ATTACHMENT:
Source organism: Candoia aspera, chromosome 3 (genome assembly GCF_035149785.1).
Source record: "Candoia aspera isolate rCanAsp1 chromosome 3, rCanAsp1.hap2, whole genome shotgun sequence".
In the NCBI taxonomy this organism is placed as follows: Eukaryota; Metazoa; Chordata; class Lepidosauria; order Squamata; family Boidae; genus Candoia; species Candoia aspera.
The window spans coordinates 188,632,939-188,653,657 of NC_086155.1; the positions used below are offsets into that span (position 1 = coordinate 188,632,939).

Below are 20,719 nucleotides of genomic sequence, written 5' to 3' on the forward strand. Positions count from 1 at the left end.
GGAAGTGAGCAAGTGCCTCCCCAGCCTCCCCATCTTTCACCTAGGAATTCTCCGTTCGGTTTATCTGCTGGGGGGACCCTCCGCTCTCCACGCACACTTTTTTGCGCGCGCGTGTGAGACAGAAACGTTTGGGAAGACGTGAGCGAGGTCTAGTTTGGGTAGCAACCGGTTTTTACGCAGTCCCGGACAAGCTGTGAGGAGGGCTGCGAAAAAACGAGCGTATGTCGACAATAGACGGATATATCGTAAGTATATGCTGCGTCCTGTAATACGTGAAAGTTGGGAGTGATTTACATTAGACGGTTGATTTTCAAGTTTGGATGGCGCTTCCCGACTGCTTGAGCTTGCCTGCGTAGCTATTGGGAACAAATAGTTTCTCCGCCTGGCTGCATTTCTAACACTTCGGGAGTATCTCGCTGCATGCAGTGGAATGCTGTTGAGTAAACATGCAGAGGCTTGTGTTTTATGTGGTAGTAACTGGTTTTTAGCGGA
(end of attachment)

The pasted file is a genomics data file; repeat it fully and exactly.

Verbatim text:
Source organism: Candoia aspera, chromosome 3 (genome assembly GCF_035149785.1).
Source record: "Candoia aspera isolate rCanAsp1 chromosome 3, rCanAsp1.hap2, whole genome shotgun sequence".
In the NCBI taxonomy this organism is placed as follows: Eukaryota; Metazoa; Chordata; class Lepidosauria; order Squamata; family Boidae; genus Candoia; species Candoia aspera.
The window spans coordinates 188,632,939-188,653,657 of NC_086155.1; the positions used below are offsets into that span (position 1 = coordinate 188,632,939).

Below are 20,719 nucleotides of genomic sequence, written 5' to 3' on the forward strand. Positions count from 1 at the left end.
GGAAGTGAGCAAGTGCCTCCCCAGCCTCCCCATCTTTCACCTAGGAATTCTCCGTTCGGTTTATCTGCTGGGGGGACCCTCCGCTCTCCACGCACACTTTTTTGCGCGCGCGTGTGAGACAGAAACGTTTGGGAAGACGTGAGCGAGGTCTAGTTTGGGTAGCAACCGGTTTTTACGCAGTCCCGGACAAGCTGTGAGGAGGGCTGCGAAAAAACGAGCGTATGTCGACAATAGACGGATATATCGTAAGTATATGCTGCGTCCTGTAATACGTGAAAGTTGGGAGTGATTTACATTAGACGGTTGATTTTCAAGTTTGGATGGCGCTTCCCGACTGCTTGAGCTTGCCTGCGTAGCTATTGGGAACAAATAGTTTCTCCGCCTGGCTGCATTTCTAACACTTCGGGAGTATCTCGCTGCATGCAGTGGAATGCTGTTGAGTAAACATGCAGAGGCTTGTGTTTTATGTGGTAGTAACTGGTTTTTAGCGGA